service, the cable architecture can adapt more readily to the actual demand that

' Telephony's dedication of bandwidth to individual customers limits the
peak (i.e. burst) data rate that can be provided cost-effectively. In contrast,
the dynamic sharing enabled by cable's bus architecture can, if the statistical
aggregation properties of neighborhood traffic cooperate, give a customer access
to a faster peak data rate than the expected average data rate.

2.2 Why focus on Internet access?

Internet access has several desirable properties as an application to consider
for exercising residential infrastructure. Internet technology is based on a
peer-to-peer model of communications. Internet usage encompasses a wide mix of
applications, including low- and high-bandwidth as well as asynchronous and
real-time communications. Different Internet applications may create varying
degrees of symmetrical (both to and from the home) and asymmetrical traffic
flows. Supporting all of these properties poses a challenge for existing
residential communications infrastructures.

Internet access differs from the future services modeled by other studies
described below in that it is a real application today, with growing demand.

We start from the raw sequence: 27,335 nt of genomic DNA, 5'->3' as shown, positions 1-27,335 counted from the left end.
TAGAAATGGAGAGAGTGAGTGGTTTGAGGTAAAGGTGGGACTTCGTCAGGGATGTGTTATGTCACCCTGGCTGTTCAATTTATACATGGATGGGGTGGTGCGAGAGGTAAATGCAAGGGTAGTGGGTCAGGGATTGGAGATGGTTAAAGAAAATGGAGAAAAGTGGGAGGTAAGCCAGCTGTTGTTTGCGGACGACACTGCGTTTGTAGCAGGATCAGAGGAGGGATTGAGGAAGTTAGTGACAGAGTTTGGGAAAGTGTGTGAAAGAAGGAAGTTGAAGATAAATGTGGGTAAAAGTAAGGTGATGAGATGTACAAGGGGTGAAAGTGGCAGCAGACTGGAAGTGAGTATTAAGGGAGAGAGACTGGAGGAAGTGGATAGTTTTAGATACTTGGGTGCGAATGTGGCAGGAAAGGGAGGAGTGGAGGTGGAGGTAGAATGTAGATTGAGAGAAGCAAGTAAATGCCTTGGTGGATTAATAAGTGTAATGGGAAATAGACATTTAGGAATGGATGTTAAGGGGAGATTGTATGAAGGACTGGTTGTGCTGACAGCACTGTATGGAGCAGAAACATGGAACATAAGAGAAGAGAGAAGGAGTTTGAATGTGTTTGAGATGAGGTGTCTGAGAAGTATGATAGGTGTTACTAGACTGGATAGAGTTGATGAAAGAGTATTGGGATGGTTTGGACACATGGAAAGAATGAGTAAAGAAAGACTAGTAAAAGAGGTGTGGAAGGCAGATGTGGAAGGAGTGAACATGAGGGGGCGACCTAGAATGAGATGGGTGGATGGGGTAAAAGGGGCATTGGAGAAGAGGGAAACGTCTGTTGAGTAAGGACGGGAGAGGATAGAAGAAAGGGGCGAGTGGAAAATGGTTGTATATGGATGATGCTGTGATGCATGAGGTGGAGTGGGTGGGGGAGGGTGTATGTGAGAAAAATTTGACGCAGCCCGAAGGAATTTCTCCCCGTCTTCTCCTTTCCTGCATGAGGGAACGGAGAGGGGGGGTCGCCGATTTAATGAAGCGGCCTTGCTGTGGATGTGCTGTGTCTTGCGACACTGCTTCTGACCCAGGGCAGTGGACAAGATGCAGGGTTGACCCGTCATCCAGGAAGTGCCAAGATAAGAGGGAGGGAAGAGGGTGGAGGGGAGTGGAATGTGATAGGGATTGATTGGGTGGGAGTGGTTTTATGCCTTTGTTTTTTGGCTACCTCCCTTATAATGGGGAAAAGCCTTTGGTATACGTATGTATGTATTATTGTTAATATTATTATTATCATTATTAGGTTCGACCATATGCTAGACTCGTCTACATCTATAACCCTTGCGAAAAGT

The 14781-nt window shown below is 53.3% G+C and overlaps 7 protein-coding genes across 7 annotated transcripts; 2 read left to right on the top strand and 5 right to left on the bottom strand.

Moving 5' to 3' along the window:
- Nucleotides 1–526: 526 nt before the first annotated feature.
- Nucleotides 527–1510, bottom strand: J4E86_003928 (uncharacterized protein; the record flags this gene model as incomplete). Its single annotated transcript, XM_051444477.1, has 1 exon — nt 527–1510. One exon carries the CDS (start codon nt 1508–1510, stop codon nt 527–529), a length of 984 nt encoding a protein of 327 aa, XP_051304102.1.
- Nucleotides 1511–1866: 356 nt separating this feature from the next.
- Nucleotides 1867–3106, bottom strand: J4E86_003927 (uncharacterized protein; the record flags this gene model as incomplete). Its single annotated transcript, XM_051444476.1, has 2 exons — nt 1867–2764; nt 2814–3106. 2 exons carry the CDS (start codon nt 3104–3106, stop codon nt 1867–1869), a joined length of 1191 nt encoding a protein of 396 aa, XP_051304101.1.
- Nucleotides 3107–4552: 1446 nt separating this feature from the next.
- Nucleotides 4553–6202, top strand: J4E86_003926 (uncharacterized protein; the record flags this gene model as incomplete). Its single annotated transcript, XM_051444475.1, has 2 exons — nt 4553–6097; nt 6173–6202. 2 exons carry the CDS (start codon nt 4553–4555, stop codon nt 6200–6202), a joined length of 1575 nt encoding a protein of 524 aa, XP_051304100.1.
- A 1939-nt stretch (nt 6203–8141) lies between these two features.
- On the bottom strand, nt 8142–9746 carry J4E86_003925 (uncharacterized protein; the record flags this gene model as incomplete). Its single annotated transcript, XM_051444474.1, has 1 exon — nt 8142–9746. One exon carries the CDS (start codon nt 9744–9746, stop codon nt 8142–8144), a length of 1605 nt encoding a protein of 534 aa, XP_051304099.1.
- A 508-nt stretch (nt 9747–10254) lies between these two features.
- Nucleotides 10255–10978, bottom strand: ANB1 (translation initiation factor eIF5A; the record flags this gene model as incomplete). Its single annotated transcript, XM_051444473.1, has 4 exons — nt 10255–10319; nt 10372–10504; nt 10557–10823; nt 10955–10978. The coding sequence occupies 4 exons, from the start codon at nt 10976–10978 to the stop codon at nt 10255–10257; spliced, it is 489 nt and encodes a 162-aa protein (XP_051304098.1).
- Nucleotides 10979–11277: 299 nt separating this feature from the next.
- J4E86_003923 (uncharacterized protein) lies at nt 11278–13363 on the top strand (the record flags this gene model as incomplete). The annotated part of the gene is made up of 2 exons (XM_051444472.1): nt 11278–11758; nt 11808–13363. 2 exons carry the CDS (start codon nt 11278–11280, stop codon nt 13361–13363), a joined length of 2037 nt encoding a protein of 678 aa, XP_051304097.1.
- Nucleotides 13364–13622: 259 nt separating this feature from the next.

Aside from creating pragmatic interest in the topic, this factor also makes it
possible to perform case studies of real deployments.

Finally, the Internet's organization as an "Open Data Network" (in the language
of (Computer Science and Telecommunications Board of the National Research
Council, 1994)) makes it a service worthy of study from a policy perspective.
The Internet culture's expectation of interconnection and cooperation among
competing organizations may clash with the monopoly-oriented cultures of
traditional infrastructure organizations, exposing policy issues. In addition,
the Internet's status as a public data network may make Internet access a
service worth encouraging for the public good. Therefore, analysis of costs to
provide this service may provide useful input to future policy debates.

3.0 Technologies

This chapter reviews the present state and technical evolution of residential
cable network infrastructure. It then discusses a topic not covered much in the
literature, namely, how this infrastructure can be used to provide Internet
access. It concludes with a qualitative evaluation of the advantages and
disadvantages of cable-based Internet access. While ISDN is extensively
described in the literature, its use as an Internet access medium is less well-
documented. This chapter briefly reviews local telephone network technology,
including ISDN and future evolutionary technologies. It concludes with a
qualitative evaluation of the advantages and disadvantages of ISDN-based
Internet access.

3.1 Cable Technology

Residential cable TV networks follow the tree and branch architecture. ...

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Keywords: isdn modems, isdn modem speed, isdn vs tdm